My Exploits in the Warrumbungles

This is Lieben – my first ascent in the Warrumbungles.

I have spent a large amount of time climbing in the Warrumbungles. From 1962 till 1965 I went there about a dozen times. Then from 1969 till 1970 and 1997 till 1999 I went there a few times (but mostly to Bluff Mountain – where I camped beneath the face). So there is a lot I could tell you about. But for the time being I will be brief about all the exploits.
          All the routes are described in the various guide books (and my PDF file “The Rock-Climbs of NSW, 1963 – book”(pdf) contains all the early routes). And the photos mostly show the routes perfectly.

A map of the peaks in the Warrumbungles

My exploits in the Warrumbungles started with a SRC climbing trip over the whole Easter break in 1962. On this one long-weekend, Ted Batty and I made three very significant first ascents. And this was the first time I had seen the Warrumbungles. So we made the first ascent of: the West Face of Crater Bluff (Lieben) on Friday, Cornerstone Rib on Saturday, and Out and Beyond on Sunday.

I will start with West Face of Crater Bluff (Lieben). But first I must introduce you to some very significant history.
          Climbing started seriously in NSW, when Russ Kippax and Dave Roots started the Sydney Rock-Climbing Club in 1951. And, over the following decade, these 2 climbers put up some very impressive first ascents. Thus they made the first ascent of: the Face of King George (300 meters long and still very hard), Malaita Point, the Mantle-shelf, Fuddy Duddy and the Boar’s Head. These two people were still the dominant climbers in the NSW when I arrived from the UK in 1962 (but I had been born in Australia). However, at this stage, Kevin Westren and Ted Batty were catching up on Russ and Dave’s abilities.

On this weekend Russ and Dave planned to climb the West Face of Crater Bluff (which would be an important first ascent). There was a very large party there of at least a dozen people (the famous Dot Butler herself stayed with us for one night). We all camped in and around Dows hut, which gave as all a perfect view to this magnificent face and the ascent of the party. (Dows hut has now been taken down.) Everyone was quite excited.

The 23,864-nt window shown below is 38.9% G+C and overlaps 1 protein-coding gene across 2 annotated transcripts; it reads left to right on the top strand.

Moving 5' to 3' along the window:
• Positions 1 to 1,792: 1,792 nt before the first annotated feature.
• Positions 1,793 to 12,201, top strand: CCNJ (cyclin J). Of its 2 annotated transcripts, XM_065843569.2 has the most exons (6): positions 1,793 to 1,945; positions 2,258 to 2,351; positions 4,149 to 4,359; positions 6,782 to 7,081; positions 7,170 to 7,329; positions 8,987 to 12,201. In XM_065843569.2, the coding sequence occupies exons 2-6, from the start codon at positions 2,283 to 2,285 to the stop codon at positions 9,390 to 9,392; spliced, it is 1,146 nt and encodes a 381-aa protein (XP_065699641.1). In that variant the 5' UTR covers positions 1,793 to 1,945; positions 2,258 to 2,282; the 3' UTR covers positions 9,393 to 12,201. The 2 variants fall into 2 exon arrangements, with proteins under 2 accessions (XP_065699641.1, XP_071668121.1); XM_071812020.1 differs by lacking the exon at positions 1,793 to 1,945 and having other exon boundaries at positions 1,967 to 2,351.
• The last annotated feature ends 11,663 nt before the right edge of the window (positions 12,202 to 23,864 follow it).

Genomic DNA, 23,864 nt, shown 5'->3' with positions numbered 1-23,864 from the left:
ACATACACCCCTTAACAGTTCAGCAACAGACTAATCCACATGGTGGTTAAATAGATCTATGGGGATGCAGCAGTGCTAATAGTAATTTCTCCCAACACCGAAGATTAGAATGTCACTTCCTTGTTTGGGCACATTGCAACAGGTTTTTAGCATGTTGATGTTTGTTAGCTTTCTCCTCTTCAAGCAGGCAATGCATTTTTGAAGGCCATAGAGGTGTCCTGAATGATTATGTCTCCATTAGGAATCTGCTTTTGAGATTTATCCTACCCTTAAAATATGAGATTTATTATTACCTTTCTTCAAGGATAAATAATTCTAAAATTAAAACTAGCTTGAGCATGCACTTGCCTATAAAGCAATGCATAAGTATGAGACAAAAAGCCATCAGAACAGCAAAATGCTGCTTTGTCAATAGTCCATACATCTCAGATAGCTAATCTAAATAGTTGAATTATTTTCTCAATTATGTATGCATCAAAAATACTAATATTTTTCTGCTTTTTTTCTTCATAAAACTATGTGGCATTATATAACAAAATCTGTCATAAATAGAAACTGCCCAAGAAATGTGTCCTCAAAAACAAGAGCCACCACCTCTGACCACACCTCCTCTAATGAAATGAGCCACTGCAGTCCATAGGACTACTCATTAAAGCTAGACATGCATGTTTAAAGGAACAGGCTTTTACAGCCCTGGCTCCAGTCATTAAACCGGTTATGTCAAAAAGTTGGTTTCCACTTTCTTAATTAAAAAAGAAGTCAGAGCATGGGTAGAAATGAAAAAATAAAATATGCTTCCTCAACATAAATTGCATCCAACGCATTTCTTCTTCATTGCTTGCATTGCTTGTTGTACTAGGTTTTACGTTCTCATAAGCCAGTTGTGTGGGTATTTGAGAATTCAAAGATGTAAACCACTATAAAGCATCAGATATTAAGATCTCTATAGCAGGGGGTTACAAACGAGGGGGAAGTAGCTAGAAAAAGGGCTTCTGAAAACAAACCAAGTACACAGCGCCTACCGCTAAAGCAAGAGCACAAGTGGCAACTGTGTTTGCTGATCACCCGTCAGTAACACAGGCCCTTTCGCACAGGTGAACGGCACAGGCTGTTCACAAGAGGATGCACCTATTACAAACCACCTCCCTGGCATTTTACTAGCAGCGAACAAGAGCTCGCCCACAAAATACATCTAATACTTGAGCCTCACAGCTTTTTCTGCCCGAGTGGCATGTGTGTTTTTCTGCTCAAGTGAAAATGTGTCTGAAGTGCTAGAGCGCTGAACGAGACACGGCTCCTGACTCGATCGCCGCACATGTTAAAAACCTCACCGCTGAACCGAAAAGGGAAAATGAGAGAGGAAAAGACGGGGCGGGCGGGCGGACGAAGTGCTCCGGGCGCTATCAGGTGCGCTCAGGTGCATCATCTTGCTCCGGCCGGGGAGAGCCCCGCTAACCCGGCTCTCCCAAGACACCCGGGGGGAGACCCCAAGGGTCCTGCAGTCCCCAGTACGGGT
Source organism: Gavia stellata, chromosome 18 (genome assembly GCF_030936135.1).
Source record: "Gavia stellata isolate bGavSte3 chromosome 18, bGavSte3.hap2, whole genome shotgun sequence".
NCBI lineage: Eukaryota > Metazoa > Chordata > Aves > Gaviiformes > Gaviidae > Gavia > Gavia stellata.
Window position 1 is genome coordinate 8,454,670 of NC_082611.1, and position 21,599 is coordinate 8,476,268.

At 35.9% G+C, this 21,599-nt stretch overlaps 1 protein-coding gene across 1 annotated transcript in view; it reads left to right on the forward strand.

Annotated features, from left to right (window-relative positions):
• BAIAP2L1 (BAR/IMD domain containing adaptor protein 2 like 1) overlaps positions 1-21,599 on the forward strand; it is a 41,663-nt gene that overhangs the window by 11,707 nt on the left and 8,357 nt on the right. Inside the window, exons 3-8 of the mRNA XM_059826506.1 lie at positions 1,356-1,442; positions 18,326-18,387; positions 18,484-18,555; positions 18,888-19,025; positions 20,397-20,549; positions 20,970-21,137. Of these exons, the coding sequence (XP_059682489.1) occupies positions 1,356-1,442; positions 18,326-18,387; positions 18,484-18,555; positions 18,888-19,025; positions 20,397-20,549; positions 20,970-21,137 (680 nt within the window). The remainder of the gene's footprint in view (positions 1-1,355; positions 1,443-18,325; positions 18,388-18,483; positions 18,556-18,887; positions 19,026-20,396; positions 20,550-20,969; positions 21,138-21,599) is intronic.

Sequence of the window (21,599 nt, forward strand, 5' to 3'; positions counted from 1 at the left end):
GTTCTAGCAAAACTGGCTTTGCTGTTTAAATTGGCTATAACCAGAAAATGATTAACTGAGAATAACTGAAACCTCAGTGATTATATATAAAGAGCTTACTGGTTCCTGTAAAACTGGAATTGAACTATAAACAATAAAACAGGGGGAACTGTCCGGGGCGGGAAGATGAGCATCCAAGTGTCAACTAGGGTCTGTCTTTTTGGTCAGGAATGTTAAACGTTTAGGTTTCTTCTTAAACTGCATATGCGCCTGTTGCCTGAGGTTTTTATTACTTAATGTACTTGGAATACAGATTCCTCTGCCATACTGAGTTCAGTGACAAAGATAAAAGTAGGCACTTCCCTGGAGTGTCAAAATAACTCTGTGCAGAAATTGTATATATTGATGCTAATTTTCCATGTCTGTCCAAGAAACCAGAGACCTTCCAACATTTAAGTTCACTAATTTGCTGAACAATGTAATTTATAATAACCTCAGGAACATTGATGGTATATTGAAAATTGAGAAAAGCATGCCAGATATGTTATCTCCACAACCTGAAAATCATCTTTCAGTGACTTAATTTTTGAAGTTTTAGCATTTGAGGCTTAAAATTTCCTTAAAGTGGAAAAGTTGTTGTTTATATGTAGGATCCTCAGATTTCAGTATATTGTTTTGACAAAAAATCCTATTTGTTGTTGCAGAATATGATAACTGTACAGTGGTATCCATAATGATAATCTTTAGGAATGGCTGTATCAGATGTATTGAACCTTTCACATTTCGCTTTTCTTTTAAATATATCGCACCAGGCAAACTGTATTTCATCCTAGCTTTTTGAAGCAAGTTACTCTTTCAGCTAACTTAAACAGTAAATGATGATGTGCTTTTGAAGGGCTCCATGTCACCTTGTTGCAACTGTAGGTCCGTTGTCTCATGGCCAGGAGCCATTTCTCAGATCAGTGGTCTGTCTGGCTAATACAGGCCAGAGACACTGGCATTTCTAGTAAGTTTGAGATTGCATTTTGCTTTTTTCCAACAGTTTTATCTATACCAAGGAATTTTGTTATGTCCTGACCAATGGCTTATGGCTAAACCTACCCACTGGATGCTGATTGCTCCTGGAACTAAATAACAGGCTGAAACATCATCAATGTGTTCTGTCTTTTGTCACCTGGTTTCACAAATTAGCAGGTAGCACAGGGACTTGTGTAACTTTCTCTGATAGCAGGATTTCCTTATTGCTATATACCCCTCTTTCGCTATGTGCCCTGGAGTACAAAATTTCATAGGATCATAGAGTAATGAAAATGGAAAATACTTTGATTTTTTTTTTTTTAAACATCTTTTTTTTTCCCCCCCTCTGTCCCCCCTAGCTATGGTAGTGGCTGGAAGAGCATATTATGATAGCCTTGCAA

Well, I’m afraid, Ted Batty and I resolved to beat Russ or Dave to the ascent. We were quite open about this telling everyone of our plans. But I’m afraid no one there bothered to tell Russ or Dave of this fact.
          We started very early and and we were already three pitches up the face before Russ and Dave arrived. We heard their very angry shouts from below – but we pretended not to hear. The climb was very hard – probably harder than any other climb in NSW at the time. But the emotional situation put us on fire. We arrived at the top at 11. am. The climb was too hard for Russ and Dave and they had to retreat.
          It took a while for Russ and Dave to forgive us. But eventually they did and now we all are the best of friends.

Then on Saturday, Ted and I made the first ascent Cornerstone Ride. (This climb goes up the rib on the left hand edge of this same West Face.) This is a much easier climb. But this climb has rightly become the most popular climb in the Warrumbungles. The photo shows the route.

Then on Sunday Ted and I climbed Out and Beyond on the main face north-east of Belougery Spire. This is also a magnificent climb.
          Many people cannot find this climb – which is a shame. And the guide I have of this region does not have any pictures at all of the face. But I have three pictures of this face going from east to north. And each picture shows the same clear overhang at the top.
          The left picture comes from my original guide. The middle photo has our route marked on it. The right hand picture is good for seeing how Caucasus Corner and Scunge Gully fit into the whole major face.

So now you have no excuse not to find this wonderful route.